The secret ballot system give cool atmosphere for tenants of a bad politicians, neighbours or employees of a wicked ndustrialists to vote against him without him discovering that people who are close to him dislike him as a political leader. How do you feel when someone you want to vote against is there staring at you eyeball to eyeball especially if the person is your boss? Oh boy! It takes courage to stand on your feet when voting against that person. Some people can only do it when there see that majority is voting against his boss, that is when more courage will be added to them to join and vote.

The secret ballot system frustrates
the desire of politicians who always wish to se money to influence people to vote for them during the election. During the open ballot voting, voters have been lured away to vote for the candidates offering bigger money and those who collect such bribes
always vote sheepishly for their payer. Thus, voters conscience sold to the highest bidder. This results to the winning of wrong person
to lead the nation. Which causes hard time in terms of the economic development of
the countries that use the open ballot system. Many of the votes are sold.

The above is my point which I want each and everyone of you to embrace with open arms.

well said
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Brainstorm
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PostBrainstorm on Thu 10 Apr 2014, 9:19 pm

Nice topics
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Chimex
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PostChimex on Tue 22 Apr 2014, 2:43 pm

Open is better
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Zenith
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PostZenith on Wed 23 Apr 2014, 10:36 pm

Nigeria nigeria. We want things to change but we don't want to change ourselves. Changes to the nation starts when we must have changed from better to good.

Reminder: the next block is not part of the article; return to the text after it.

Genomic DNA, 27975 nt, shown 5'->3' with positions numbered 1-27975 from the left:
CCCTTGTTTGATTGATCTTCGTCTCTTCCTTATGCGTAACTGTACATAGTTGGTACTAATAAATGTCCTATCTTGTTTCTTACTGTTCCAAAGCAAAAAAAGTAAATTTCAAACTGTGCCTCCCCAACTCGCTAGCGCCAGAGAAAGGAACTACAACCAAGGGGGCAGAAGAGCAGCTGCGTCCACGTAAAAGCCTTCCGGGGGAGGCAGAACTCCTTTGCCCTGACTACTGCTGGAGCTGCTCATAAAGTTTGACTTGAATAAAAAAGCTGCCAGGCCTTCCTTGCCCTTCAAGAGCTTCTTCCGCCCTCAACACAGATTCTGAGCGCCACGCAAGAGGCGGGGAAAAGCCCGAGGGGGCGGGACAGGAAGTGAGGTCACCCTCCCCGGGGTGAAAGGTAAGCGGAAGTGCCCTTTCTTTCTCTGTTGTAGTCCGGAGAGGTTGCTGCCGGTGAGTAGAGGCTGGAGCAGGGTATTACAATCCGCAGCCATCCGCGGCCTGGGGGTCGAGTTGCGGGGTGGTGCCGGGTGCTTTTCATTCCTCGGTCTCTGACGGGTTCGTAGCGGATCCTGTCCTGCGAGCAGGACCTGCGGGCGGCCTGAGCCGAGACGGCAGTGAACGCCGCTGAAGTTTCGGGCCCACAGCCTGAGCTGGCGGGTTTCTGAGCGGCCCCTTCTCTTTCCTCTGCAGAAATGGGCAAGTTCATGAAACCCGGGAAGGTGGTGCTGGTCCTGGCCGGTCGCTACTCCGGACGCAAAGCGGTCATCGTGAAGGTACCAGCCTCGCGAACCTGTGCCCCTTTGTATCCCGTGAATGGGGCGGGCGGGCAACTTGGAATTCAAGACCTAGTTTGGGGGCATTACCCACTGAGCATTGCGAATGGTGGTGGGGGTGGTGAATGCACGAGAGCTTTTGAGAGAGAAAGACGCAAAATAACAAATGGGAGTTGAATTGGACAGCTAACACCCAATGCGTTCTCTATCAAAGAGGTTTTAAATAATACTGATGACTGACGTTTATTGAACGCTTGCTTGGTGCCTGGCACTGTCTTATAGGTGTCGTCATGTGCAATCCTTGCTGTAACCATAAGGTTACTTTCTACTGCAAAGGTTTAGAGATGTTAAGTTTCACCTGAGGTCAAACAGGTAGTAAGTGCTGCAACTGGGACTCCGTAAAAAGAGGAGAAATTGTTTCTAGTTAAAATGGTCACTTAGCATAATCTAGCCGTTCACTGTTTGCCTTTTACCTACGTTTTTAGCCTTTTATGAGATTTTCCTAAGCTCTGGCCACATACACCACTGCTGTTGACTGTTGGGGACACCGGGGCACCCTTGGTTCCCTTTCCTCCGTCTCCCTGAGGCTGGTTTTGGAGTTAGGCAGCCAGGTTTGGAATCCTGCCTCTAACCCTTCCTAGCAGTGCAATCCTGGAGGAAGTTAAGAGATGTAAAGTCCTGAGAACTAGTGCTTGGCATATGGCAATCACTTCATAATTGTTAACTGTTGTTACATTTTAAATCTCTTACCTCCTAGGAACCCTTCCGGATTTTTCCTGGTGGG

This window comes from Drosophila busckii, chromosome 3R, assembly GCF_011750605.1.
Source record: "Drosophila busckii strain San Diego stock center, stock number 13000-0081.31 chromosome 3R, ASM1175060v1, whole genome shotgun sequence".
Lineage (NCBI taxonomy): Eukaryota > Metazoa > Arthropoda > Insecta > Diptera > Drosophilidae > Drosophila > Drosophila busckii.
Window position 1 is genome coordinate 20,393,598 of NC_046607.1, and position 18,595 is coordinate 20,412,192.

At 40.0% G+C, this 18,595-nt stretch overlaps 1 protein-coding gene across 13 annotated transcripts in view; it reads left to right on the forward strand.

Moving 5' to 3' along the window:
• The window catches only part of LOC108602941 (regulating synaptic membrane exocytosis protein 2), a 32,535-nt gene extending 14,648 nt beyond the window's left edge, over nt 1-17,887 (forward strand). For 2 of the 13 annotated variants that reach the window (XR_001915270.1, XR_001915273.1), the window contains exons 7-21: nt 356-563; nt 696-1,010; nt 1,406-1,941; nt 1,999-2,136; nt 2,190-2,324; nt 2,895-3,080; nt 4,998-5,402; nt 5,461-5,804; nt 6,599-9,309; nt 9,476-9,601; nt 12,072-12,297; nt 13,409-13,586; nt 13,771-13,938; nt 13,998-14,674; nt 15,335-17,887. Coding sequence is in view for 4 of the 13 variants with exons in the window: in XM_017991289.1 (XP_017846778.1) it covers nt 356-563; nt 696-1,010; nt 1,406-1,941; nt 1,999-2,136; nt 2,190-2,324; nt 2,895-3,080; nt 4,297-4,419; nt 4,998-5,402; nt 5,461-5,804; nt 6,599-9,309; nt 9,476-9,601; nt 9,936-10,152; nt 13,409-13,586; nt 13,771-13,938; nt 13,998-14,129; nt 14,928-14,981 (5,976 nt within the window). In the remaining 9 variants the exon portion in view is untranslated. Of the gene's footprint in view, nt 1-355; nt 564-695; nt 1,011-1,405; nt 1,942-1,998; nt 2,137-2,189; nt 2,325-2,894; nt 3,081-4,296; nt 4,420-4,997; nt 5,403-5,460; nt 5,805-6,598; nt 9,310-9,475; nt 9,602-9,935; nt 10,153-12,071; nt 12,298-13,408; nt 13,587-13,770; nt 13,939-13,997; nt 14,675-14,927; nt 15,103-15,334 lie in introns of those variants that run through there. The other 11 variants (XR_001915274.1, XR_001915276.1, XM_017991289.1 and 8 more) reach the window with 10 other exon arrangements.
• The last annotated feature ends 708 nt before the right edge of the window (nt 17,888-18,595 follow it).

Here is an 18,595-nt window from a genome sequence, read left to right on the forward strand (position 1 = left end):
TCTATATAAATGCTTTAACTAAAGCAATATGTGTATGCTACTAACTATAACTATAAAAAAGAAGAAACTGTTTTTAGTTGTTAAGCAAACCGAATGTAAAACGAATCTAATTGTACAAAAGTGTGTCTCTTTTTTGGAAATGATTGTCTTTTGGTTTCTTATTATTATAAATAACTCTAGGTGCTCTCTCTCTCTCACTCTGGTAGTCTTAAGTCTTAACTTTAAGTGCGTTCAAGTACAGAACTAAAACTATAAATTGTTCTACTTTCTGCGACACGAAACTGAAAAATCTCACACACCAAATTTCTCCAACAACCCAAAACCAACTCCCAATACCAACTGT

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Webtech
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PostWebtech on Sat 03 May 2014, 4:14 pm

Platemoney, made a nice point
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Adabiafra
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PostAdabiafra on Sun 13 Nov 2016, 11:16 pm

Why Secret Ballot System Is Better than Open Ballot System Today many Countries of the world are in politics but the differences between their politics is that during elections, some use the Secret Ballot System while others use Open Ballot system.

The differences between them have a great effect even to the economic development of the country involved. All in all, the Secret Ballot System is better than the Open Ballot System. But before I adduce my reasons, I will clarify the two major concepts.
First, the secret ballot system requires that one vote secretly behind a closed room during elections for one's preferred candidate while the open ballot system on the other hand entails voting openly by queuing or otherwise, indicating the
candidate of their choice.

The secret ballot system is better than the open ballot system because many countries have tried the two system and the major disadvantages of the open ballot system;

The secret ballot system enables every voter to vote confidently and secretly without any fear of intimidation at the end of the
election or during the exercise. But, the open ballot system creates discomfort and fear in terms of choosing your preferred
candidate especially when there are some crisis or misunderstandings during the excersis. This can even hinder some people from coming out to vote due to fear.

The secret ballot system also makes it easy for re-counting in case there are legal disputes about the eventual winner- the ballot paper can be recounted. But, the open ballot cannot be recounted the moment they disperse at the end of the voting exercise.

Also, the secret ballot system makes it possible for tenants of a bad politicians or employees of a wicked industrialists to vote against him without he actually discovering that people who are close to him dislike his tactics or person as a political leader.
Moreover, the secret ballot system frustrates the desire of politicians who always wish to use money to influence people to vote for them during the election. During the open ballot voting, voters have been lured away to vote for the candidates offering bigger money and those who collect such bribes
always vote sheepishly for their payer. Thus, voters conscience sold to the highest bidder. This results to the winning of wrong person to lead the nation. Which causes hard time in terms of the economic development of the countries that use the open ballot system. Many of the votes are
sold.

Although both the two systems have merits and demerits , the secret ballot system is better than the open ballot system because it has more advantages over open ballot system.


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Postfrogman on Sat 03 Dec 2016, 10:31 am

Demarcations in the Struggle for “Unity”